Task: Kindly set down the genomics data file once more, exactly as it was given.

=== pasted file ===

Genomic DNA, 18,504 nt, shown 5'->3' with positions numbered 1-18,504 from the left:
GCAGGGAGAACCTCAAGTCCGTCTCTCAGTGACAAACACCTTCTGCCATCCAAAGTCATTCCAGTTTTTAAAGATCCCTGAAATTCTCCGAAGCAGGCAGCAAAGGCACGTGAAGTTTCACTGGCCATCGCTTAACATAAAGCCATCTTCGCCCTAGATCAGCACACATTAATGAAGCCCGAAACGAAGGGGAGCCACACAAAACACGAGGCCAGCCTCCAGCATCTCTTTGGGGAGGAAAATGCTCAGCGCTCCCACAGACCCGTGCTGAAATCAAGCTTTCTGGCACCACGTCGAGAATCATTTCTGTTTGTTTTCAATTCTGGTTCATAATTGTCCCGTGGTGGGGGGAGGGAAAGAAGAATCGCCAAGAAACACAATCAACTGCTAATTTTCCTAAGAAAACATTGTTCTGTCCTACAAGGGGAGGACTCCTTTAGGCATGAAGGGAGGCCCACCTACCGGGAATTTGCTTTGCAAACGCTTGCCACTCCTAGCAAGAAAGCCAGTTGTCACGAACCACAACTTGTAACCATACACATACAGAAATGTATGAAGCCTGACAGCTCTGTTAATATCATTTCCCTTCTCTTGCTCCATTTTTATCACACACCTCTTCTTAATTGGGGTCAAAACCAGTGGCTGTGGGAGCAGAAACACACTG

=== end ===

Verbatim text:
Genomic DNA, 18,504 nt, shown 5'->3' with positions numbered 1-18,504 from the left:
GCAGGGAGAACCTCAAGTCCGTCTCTCAGTGACAAACACCTTCTGCCATCCAAAGTCATTCCAGTTTTTAAAGATCCCTGAAATTCTCCGAAGCAGGCAGCAAAGGCACGTGAAGTTTCACTGGCCATCGCTTAACATAAAGCCATCTTCGCCCTAGATCAGCACACATTAATGAAGCCCGAAACGAAGGGGAGCCACACAAAACACGAGGCCAGCCTCCAGCATCTCTTTGGGGAGGAAAATGCTCAGCGCTCCCACAGACCCGTGCTGAAATCAAGCTTTCTGGCACCACGTCGAGAATCATTTCTGTTTGTTTTCAATTCTGGTTCATAATTGTCCCGTGGTGGGGGGAGGGAAAGAAGAATCGCCAAGAAACACAATCAACTGCTAATTTTCCTAAGAAAACATTGTTCTGTCCTACAAGGGGAGGACTCCTTTAGGCATGAAGGGAGGCCCACCTACCGGGAATTTGCTTTGCAAACGCTTGCCACTCCTAGCAAGAAAGCCAGTTGTCACGAACCACAACTTGTAACCATACACATACAGAAATGTATGAAGCCTGACAGCTCTGTTAATATCATTTCCCTTCTCTTGCTCCATTTTTATCACACACCTCTTCTTAATTGGGGTCAAAACCAGTGGCTGTGGGAGCAGAAACACACTG